sales tax canada

Sales Tax Clarifications

In this article, we will provide sales tax clarifications. As a small business owner, it is important to know when you should start charging any tax, and whether you are charging GST or PST.

Especially as a business owner in Canada and British Columbia, it’s important to know what tax sales taxes apply to your business, and when to charge each.

GST is the “goods and services tax”, that is the federal tax which is currently at 5% and charged throughout all of the provinces and territories in Canada. This is the tax that most business owners throughout Canada are familiar with.

PST, however, is a “provincial sales tax” that is applied and varies throughout Canada depending on province. 

Some provinces have chosen to keep PST separate from GST. The provinces that still have a provincial sales tax are British Columbia, Saskatchewan, Manitoba and Quebec, though only B.C. and Saskatchewan refer to it as PST. This means that B.C. business owners need to take care to consult with their accounting professionals to understand when to charge PST, in addition to GST.

B.C.’s current PST rate is 7%, while Saskatchewan’s is 6%. Manitoba refers to this tax as a retail tax rate (RTS), which is 8% and Quebec refers to it as Quebec Sales Tax (QST) and charges 9.975%.

Currently, Ontario, New Brunswick, Nova Scotia, Prince Edward Island and Newfoundland & Labrador have combined their PST with their GST from the federal government and have created an HST, or “harmonized sales tax”. Ontario’s HST is 13%, while the other provinces have an HST of 15%.

At this time, Alberta, Northwest Territories, Yukon and Nunavut do not have any additional provincial sales tax. These provinces only have GST.

It is important to note that it doesn’t matter if you are taking part in online sales or in-person sales when discussing taxes. The GST will be applicable where required by the product or service.

When it comes to PST or HST, it can become more complicated, as you will be required to collect tax at their provincial rate. It is important to speak with your accounting professional before looking at online sales.

A Closer look at GST

To begin with, it is important to know if GST is applicable to your business.

You may be exempt from paying GST if you are classified as a small supplier. A small supplier refers to a company or individual that has a revenue of less than $30,000 over the last 4 consecutive calendar quarters.

The government of Canada states that if you exceed the $30,000 threshold over the previous 4 (or fewer) consecutive calendar quarters, you must register for the GST and start charging GST on your effective registration date. The effective registration date is no later than the beginning of the month after you are no longer termed a ‘small supplier’. 

When you register for a GST account, this will become part of your business number (BN). If you do not already have a (BN), you will receive one when you register for your GST account. This number is what will identify your company with the government of Canada. The easiest method it to access them through the Business Registration online service.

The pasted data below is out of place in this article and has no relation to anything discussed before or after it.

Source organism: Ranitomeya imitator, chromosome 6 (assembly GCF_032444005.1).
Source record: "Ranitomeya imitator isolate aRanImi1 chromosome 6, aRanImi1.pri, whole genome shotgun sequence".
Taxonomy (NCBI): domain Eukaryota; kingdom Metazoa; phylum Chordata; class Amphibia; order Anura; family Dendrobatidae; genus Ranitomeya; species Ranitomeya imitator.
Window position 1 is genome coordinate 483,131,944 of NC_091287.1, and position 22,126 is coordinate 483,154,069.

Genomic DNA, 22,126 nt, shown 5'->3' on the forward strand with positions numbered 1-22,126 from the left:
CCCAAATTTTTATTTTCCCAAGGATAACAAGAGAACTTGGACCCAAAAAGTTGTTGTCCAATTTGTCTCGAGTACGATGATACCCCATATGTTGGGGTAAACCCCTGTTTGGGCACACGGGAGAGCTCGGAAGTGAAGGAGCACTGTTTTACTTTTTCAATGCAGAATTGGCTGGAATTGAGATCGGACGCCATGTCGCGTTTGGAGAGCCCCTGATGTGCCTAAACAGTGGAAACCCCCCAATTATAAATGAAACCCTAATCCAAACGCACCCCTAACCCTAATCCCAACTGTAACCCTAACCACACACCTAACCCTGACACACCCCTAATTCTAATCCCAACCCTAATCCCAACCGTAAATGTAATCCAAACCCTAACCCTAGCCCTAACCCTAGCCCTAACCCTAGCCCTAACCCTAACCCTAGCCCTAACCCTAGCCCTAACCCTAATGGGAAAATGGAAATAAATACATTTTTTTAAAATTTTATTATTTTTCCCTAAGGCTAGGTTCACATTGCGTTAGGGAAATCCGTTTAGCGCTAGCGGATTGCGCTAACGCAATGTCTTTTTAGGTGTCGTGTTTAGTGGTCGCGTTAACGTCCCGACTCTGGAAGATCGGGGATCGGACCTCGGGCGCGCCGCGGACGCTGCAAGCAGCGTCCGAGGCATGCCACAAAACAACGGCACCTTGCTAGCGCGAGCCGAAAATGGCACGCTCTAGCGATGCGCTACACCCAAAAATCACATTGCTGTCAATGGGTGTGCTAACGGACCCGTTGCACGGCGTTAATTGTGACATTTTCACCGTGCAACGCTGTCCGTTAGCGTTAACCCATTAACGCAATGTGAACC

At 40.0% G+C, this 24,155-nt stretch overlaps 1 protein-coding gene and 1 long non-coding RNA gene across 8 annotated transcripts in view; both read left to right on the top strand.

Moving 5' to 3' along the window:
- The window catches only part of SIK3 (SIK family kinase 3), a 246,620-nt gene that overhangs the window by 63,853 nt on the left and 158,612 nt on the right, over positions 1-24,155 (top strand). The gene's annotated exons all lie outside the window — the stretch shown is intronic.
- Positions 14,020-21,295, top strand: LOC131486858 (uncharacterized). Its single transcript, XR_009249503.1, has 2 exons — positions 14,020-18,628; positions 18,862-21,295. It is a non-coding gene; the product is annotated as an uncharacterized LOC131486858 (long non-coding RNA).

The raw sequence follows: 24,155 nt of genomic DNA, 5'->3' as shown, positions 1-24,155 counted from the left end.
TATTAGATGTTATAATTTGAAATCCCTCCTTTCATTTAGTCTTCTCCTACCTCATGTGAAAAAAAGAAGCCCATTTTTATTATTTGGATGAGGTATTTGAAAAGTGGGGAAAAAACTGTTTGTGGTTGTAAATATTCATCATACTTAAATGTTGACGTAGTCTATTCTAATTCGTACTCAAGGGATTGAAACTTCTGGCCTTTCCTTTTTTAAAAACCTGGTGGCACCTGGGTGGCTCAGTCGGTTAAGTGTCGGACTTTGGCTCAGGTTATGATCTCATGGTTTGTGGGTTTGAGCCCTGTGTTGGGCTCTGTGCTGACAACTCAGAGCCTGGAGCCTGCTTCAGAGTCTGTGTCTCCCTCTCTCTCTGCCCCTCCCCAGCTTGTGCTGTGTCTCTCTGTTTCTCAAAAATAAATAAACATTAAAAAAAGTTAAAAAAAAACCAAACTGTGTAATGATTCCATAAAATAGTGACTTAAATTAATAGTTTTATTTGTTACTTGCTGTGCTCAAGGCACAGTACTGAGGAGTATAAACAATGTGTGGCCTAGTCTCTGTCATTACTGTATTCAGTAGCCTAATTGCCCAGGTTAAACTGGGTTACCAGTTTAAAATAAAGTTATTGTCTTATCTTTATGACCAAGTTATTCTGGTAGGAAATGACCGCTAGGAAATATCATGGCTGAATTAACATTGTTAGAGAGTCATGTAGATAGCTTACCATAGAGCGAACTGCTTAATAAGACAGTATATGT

The Canadian government has an extensive guide as to what GST is applied to and what is exempt.

Some of the more common taxable sales include:

  • most retail goods
  • professional services, including accounting, legal, software development, advertising, etc.
  • meals and drinks provided in restaurants
  • sales and rental of commercial real property
  • sales of new housing
  • clothing and footwear

There is also an extensive list of products and services that are referred to as zero-rated supplies. Not to be confused with exempt services, they are applied a rate of tax at 0%. To simplify and explain this, it means that you would not charge GST on the following items, but you may be eligible to claim these input tax credits for the GST paid when filing, which include:

  • basic groceries such as bread, milk and vegetables
  • prescription drugs, some medical devices and feminine hygiene products
  • most farm livestock, agricultural products, and most fishery products

As a business, you will not have to charge GST if you are selling goods or services that are GST exempt. In most cases, you also would not be able to receive any tax credits. These include:

  • most health, medical and dental services
  • many educational services, including courses supplied by vocational schools or tutors
  • services such as child-care and music lessons

As well, there are other groups that you do not need to charge GST to. These include:

  • indigenous peoples
  • provincial and territory governments

As these are only examples of products and services that GST may or may not be applied to, and it is best to consult either your accounting professional or one of the links above for a more extensive list.